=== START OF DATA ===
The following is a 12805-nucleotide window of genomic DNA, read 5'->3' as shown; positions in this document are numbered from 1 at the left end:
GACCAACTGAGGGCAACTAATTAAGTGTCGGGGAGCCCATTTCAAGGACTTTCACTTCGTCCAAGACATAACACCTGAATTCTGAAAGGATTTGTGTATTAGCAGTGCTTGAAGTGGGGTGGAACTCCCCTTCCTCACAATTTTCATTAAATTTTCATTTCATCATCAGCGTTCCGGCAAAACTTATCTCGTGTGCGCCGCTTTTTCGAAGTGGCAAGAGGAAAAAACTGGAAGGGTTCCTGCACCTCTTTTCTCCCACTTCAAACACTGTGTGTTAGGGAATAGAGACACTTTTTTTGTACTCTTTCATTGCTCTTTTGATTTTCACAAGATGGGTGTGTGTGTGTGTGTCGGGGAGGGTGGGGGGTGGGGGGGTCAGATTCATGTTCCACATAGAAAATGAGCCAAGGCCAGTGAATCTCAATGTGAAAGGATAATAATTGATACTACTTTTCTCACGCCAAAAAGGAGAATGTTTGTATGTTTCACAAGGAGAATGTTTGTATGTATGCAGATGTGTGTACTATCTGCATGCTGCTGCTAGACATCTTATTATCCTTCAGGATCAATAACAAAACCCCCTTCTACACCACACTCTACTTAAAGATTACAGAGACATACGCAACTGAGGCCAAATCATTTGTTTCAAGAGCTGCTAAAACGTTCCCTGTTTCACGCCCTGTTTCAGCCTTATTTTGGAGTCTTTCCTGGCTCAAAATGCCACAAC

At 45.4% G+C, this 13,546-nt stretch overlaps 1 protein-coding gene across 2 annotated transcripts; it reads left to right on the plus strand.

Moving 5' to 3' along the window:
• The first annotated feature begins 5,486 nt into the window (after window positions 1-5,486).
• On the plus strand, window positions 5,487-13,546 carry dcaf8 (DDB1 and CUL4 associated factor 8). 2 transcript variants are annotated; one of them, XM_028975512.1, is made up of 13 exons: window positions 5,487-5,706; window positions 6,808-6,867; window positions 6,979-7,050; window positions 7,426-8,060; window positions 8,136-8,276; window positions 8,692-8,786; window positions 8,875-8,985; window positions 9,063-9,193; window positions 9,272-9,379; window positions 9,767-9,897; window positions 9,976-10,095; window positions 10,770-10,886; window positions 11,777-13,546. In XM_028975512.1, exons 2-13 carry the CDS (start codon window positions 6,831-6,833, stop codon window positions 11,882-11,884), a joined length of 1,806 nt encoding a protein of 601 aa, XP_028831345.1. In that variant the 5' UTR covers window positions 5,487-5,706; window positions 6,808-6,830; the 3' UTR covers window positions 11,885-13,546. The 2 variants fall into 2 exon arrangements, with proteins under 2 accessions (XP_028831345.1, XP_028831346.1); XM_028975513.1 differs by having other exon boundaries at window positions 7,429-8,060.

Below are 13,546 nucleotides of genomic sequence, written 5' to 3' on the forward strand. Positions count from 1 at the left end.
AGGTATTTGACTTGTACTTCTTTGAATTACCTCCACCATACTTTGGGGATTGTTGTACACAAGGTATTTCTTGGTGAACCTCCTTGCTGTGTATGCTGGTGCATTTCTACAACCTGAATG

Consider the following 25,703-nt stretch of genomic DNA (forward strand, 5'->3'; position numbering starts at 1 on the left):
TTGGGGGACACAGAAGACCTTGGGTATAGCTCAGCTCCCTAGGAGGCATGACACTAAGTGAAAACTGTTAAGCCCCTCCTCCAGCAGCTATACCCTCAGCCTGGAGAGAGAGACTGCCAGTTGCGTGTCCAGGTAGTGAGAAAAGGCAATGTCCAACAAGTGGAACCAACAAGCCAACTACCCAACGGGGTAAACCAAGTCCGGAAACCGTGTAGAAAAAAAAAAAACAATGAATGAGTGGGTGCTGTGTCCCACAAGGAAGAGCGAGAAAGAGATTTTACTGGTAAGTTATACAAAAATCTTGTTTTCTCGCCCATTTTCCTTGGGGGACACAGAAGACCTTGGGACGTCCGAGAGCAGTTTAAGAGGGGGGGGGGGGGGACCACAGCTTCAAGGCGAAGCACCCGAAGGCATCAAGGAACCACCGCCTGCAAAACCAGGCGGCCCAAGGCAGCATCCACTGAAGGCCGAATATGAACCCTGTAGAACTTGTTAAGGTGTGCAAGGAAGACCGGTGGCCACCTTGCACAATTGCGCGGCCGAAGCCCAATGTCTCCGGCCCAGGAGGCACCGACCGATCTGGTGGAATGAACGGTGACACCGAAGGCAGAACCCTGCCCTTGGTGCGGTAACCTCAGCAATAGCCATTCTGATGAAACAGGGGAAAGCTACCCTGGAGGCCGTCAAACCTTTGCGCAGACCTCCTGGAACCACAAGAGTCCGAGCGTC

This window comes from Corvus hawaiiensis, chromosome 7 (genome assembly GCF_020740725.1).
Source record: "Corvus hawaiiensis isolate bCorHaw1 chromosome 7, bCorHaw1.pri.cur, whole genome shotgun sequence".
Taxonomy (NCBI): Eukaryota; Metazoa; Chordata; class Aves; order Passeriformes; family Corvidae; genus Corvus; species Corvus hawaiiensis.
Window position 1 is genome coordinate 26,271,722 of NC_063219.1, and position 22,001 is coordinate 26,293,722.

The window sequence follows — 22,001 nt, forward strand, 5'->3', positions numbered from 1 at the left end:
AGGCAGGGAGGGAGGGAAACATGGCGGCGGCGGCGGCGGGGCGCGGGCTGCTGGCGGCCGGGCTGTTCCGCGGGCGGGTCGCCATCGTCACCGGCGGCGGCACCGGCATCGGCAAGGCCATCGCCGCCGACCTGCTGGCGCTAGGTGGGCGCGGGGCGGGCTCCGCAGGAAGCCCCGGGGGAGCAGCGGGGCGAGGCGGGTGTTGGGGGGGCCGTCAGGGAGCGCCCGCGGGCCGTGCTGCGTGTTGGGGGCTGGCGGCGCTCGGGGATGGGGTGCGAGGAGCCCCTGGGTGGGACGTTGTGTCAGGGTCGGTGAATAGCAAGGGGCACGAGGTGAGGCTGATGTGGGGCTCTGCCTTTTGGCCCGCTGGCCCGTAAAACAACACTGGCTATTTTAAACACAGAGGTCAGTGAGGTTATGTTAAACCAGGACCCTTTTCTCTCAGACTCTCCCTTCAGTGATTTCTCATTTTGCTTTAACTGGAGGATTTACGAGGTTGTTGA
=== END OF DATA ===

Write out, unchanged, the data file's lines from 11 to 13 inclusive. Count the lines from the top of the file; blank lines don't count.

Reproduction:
This window comes from Corvus hawaiiensis, chromosome 7 (genome assembly GCF_020740725.1).
Source record: "Corvus hawaiiensis isolate bCorHaw1 chromosome 7, bCorHaw1.pri.cur, whole genome shotgun sequence".
Taxonomy (NCBI): Eukaryota; Metazoa; Chordata; class Aves; order Passeriformes; family Corvidae; genus Corvus; species Corvus hawaiiensis.